(or: how to set up a perfect exhibition)
It seems to me that poetic theory is very often also is relevant for visual aesthetics. See for example the concept of stanza, which actually originates from the Italian:
in poetry stanza is – according to Edward Hirsch:
The natural unit of the lyric: a group or sequence of lines arranged in a pattern. A stanzaic pattern is traditionally defined by the meter and rhyme scheme, considered repeatable throughout a work. A stanzaic poem uses white space to create temporal and visual pauses. The word stanza means “room” in Italian— “a station,” “a stopping place”—and each stanza in a poem is like a room in a house, a lyric dwelling place.“The Italian etymology,” Ernst Häublein points out in his study of the stanza, “implies that stanzas are subordinate units within the more comprehensive unity of the whole poem.” Each stanza has an identity, a structural place in the whole. As the line is a single unit of meaning, so the stanza comprises a larger rhythmic and thematic sequence. It is a basic division comparable to the paragraph in prose, but more discontinuous, more insistent as a separate melodic and rhetorical unit. In written poems stanzas are separated by white space, and this division on the printed page gives the poem a particular visual reality. The reader has to cross a space to get from one stanza to another. Stave is another name for stanza, which suggests an early association with song.
— Excerpted from A Poet’s Glossary by Edward Hirsch (2014)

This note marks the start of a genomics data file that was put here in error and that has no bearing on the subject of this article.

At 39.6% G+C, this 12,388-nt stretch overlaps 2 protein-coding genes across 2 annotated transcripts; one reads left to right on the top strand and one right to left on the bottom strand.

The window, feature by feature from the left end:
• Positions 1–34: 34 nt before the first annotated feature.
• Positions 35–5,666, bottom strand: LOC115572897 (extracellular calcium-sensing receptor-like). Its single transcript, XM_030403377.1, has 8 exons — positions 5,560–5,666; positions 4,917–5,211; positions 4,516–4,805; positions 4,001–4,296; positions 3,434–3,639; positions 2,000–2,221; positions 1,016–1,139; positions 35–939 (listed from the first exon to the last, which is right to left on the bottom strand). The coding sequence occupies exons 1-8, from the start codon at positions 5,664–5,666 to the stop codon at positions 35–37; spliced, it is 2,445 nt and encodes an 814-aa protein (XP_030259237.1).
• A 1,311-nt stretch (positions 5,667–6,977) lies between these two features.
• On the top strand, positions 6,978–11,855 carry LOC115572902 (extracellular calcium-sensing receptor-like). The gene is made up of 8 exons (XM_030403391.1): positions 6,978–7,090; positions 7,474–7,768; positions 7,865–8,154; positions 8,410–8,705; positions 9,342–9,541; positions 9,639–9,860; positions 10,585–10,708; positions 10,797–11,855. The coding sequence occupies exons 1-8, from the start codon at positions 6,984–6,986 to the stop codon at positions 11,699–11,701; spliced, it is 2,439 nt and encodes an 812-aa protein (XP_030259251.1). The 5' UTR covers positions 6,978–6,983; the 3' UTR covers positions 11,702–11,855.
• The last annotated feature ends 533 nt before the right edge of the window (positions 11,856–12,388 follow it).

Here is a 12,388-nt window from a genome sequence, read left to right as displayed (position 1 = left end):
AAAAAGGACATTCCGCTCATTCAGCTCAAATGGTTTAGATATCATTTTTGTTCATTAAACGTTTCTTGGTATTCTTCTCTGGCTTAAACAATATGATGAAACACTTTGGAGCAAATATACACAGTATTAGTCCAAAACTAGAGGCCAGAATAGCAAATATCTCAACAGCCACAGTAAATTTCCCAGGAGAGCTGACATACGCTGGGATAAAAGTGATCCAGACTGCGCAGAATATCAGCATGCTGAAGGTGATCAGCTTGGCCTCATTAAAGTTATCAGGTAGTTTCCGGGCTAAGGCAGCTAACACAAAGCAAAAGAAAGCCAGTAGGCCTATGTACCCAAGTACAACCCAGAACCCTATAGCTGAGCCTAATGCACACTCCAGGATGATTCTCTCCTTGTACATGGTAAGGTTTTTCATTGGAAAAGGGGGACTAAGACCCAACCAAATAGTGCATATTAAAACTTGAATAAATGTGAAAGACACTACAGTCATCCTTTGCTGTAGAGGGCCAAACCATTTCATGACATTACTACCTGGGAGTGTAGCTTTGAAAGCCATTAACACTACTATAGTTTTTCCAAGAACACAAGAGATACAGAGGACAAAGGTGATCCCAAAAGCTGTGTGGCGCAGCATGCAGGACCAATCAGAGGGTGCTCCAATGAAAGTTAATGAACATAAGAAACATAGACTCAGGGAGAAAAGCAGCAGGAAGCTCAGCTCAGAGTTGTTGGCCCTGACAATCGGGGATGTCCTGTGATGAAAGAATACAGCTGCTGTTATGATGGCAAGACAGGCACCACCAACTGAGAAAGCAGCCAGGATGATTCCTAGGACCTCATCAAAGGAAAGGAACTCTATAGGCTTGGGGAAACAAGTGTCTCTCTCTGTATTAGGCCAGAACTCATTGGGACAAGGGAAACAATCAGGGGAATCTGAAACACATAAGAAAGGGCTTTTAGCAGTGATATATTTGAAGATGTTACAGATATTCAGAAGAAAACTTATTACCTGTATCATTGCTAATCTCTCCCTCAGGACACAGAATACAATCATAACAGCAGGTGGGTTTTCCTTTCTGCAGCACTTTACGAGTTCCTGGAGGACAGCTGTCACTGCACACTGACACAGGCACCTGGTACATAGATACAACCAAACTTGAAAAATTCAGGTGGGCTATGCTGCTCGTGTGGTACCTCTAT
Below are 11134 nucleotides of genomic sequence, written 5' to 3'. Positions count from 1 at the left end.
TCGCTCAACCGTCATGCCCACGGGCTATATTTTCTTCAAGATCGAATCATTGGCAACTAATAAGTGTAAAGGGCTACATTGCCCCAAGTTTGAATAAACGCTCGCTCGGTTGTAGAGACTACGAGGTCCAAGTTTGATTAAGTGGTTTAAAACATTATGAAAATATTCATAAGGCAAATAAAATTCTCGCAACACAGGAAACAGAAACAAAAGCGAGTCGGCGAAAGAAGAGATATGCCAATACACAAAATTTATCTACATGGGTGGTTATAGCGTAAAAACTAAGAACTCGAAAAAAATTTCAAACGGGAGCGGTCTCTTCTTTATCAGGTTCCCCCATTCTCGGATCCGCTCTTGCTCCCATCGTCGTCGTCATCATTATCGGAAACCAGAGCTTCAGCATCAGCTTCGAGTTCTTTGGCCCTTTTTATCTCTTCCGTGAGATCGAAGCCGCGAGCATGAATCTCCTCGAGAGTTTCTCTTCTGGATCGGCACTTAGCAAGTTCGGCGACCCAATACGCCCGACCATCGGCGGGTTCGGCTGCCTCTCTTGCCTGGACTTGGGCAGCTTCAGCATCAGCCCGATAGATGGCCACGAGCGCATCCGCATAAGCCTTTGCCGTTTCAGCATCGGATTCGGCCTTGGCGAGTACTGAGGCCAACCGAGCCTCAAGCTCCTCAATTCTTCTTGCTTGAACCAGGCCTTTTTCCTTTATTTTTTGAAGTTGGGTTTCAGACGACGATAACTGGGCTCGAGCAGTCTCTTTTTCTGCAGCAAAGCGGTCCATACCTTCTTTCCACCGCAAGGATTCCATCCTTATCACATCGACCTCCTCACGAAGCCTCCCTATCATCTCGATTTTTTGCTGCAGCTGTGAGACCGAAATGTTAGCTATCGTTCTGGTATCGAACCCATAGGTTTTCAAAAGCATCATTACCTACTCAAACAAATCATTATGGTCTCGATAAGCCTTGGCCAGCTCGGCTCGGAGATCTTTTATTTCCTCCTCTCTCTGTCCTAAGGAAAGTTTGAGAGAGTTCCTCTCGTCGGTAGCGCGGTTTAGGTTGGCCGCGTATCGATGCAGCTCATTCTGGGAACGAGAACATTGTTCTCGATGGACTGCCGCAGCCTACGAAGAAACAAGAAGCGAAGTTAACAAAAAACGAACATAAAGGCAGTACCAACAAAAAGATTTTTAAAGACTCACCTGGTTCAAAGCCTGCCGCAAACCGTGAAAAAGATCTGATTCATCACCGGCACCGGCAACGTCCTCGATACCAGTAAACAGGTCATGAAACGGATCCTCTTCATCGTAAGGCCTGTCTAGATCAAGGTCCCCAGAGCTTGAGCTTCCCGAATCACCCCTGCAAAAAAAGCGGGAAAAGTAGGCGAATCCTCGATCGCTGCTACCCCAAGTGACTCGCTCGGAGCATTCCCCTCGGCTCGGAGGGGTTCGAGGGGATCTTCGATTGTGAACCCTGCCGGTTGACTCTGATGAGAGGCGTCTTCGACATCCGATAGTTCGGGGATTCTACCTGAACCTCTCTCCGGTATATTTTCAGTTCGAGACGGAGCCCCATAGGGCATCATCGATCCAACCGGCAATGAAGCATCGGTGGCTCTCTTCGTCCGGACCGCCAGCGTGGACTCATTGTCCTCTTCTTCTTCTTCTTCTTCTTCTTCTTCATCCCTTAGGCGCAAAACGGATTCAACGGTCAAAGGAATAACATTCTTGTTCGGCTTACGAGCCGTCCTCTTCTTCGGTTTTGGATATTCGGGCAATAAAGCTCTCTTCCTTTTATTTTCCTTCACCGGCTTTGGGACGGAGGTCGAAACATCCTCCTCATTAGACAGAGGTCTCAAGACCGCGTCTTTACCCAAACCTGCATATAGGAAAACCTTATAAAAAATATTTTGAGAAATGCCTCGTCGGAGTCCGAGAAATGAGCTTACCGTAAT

Riitta Päiväläinen: VESPERTINE II (2002), 100 X 125 CM, C-PRINT
I think stanza can be used as an interesting concept when looking at separat works in an exhibition. Appropriated from Hirsch, one can say: — each stanza (= art-work) in an exhibition is like a room in a house, a lyric dwelling place. And continuing with Ernst Häublein: Each stanza has an identity, a structural place in the whole.
Here is my proposal (how to organize an exhibition based on the idea of the stanza): To make an exhibition work (whether it consists of works by a single artist, or a group) one should try to make every individual unit function as a stanza, but at the same time assure that the totality of the exhibition – all the works seen together – function like a complete poem. The ideal must be to create a totality where nothing can be added or deducted without lessening the aesthetic experience.
Riitta Päiväläinen: Born in Maaninka in 1969. Lives and works in Helsinki, Finland.